A couple of weekends ago I took a trip to Cuc Phuong National Park in the Ninh Binh region of North Vietnam. The park is around 120km from Hanoi and takes around 2 1/2 to 3 hours to get to by bus. As there was a group of us we booked a private tour with a freelance tour guide named Den. All information on our tour can be found here. We paid around 750,000VND ($32) each which included transport, lunch and admission to the park and rescue centre. This is on par with other day trips such as the Perfume Pagoda and so quite reasonable.
The journey to the park was pretty direct on primary roads but the last leg took a turn. As the roads became slightly more bumpy the landscape too changed; rice fields became more and more frequent, more traditional Vietnamese houses appeared and the area was littered with animals grazing. The misty weather rather than spoil the view actually enhanced it giving it an almost secret garden-esque feel. The bus was hushed as people either slept or gazed out the window in awe. The green of an undisturbed rice field contrasted with the rusty red banks is absolutely breath-taking.
And that was just the drive in.
We arrived at the park at around 11:30am and had lunch shortly after. We had quite a selection of spring rolls, omelette, sticky rice, chicken, barbecued pork and tofu which was definitely needed before we took off on our first activity;
a 7km walk to see the 1,000 year old tree (Cây chò ngàn năm). The 3 km trek there was mostly uphill and an absolute killer if you’re in anyway unfit. But at the very least it was doable. Whilst there our guide informed of the influence of different languages on Vietnamese. English and French had quite an effect, being introduced as official languages in the country, but Chinese had the most lasting influence with Vietnamese being quite similar to it. We had two options for the returning walk; go back the way we came or go a different way but walk an extra kilometre. We chose the latter, stupidly not questioning whether the route was up or down hill. It was up. Up. Up. And then precariously down on the muddy version of a slip and slide. To be fair it had been raining the few days previous so I presume usually this route is pretty safe.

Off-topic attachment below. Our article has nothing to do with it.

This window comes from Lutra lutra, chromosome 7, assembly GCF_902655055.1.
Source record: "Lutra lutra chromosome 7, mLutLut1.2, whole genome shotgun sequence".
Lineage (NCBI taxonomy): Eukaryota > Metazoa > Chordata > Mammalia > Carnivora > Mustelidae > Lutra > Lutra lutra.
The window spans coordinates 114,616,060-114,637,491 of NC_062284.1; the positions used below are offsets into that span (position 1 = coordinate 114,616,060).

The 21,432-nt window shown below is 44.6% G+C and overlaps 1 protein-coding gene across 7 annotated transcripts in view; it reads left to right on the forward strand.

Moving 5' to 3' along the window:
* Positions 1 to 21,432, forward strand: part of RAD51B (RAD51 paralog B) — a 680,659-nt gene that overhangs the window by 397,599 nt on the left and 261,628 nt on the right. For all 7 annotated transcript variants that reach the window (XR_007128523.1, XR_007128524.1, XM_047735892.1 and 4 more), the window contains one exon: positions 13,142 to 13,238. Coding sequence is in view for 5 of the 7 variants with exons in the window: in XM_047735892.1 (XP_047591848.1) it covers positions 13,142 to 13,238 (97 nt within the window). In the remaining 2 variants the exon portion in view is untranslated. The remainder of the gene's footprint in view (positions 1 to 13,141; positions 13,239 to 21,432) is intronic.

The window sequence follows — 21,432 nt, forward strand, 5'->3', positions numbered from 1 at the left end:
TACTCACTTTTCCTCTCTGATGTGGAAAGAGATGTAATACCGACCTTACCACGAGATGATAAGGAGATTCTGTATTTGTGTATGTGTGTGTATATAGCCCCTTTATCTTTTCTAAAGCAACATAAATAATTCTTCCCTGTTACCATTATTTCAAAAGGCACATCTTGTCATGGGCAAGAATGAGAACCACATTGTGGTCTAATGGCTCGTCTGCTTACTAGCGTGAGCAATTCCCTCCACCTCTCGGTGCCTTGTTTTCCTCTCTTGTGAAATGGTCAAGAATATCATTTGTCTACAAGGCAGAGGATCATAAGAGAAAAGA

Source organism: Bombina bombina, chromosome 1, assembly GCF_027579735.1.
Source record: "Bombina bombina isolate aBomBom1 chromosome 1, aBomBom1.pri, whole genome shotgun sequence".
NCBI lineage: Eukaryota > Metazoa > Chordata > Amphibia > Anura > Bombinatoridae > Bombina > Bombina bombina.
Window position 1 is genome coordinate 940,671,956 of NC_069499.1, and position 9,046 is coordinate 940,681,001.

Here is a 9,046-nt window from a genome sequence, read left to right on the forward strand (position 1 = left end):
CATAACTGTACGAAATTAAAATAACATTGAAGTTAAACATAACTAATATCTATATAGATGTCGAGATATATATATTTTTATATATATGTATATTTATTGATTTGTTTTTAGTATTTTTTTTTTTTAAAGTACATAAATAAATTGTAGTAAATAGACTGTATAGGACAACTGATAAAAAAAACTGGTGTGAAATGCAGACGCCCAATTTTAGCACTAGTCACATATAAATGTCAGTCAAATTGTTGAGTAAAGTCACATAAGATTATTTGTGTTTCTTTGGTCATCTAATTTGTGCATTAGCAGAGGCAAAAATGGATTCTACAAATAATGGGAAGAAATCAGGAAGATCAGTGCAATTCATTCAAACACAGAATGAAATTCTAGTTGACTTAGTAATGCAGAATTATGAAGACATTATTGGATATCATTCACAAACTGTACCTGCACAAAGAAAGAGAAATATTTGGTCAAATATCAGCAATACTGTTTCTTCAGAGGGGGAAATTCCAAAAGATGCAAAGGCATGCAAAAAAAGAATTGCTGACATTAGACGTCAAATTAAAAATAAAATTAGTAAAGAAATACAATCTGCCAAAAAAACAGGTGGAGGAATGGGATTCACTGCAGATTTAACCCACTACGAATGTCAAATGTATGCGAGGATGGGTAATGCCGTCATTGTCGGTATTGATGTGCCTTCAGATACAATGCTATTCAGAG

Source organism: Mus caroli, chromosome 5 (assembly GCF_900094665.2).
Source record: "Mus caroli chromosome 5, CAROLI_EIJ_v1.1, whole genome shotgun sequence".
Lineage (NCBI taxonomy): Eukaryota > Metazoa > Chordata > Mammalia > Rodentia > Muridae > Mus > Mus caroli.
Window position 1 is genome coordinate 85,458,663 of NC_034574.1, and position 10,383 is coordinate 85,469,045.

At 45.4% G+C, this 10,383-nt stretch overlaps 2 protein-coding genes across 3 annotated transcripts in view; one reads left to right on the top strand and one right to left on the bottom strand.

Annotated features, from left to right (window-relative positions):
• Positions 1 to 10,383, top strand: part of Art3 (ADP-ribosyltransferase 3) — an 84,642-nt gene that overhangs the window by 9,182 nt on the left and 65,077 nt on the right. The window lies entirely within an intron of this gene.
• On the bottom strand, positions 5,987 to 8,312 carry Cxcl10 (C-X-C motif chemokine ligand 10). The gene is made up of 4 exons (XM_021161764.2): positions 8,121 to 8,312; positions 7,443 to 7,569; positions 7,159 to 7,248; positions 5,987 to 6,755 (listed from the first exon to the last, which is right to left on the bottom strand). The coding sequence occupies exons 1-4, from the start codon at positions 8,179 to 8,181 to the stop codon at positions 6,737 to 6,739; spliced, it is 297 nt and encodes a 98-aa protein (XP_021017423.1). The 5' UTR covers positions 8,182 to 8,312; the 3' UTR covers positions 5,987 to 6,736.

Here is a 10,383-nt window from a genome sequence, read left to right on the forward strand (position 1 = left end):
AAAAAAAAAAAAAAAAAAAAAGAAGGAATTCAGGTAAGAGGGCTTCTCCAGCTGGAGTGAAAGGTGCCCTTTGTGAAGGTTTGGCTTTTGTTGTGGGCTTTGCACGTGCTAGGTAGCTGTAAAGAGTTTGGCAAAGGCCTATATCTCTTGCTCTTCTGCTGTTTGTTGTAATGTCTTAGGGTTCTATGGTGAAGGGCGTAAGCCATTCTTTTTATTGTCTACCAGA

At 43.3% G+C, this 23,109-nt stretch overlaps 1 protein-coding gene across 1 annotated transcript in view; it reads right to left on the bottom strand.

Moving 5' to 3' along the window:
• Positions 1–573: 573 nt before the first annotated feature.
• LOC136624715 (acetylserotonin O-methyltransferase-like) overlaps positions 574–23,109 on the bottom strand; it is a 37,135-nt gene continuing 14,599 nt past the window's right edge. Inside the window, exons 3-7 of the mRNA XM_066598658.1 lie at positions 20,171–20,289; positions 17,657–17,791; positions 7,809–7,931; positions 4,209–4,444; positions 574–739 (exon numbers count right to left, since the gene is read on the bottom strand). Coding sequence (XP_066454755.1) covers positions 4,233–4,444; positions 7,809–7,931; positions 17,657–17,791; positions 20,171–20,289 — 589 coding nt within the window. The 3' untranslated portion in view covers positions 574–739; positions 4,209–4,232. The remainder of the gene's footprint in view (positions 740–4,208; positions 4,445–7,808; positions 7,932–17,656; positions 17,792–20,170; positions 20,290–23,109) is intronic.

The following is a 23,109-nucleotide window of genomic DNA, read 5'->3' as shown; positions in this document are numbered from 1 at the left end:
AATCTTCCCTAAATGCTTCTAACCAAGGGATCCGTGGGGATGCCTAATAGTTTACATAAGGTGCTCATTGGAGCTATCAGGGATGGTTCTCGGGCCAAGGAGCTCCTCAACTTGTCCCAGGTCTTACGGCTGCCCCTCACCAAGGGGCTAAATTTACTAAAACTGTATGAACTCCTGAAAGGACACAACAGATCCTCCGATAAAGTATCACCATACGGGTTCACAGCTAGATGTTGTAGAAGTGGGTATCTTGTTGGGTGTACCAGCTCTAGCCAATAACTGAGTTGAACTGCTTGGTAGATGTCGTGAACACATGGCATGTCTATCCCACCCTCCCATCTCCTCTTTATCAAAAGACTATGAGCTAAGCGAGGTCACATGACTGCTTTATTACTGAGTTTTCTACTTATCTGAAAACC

The next part of the tour was a quick visit to the Cave of Prehistoric Man which dates back 7,500 years. The trek up to the cave was a steep but short climb. At the mouth of the cave, similar to many ancient spots around Vietnam, there are a number of small shrines decorated with incense. Further inside the cave is small and about as exciting as you’d expect the inside of a rock to be.
The final part of the trip was the eagerly awaited trip to the Endangered Primate Rescue Centre. We were greeted by our guide at the gate but were distracted by the huddle of people to his left. He quickly explained they were preparing leaves for the monkeys, something which is done 6 times a day,
The centre takes care of a number of endangered primates such as the long tail langur, the black langur and the white headed langur (known also as the Golden Cat Langur) with wild numbers of 250, 1,000 and 65 respectively.
What really struck me about this was how noninvasive our visit was. It didn’t have the feel of us attending it for the sake of our own amusement or entertainment, rather of something with the intent of being very educational and thought-provoking. The visit lasted all of 20 minutes and we were gone.
The Park also has turtle and pangolin conservation centres which are open until 4:30, which we didn’t get around to this time but from what I’ve heard are well worth the visit and only cost an additional 15,000d each.
The National Park was established in an effort to combat the destruction of wildlife in Vietnam, especially for the purpose of plant medicine and designer pets. Whilst we still see such trends existing, it’s comforting to see that the other side are doing all they can to prevent it.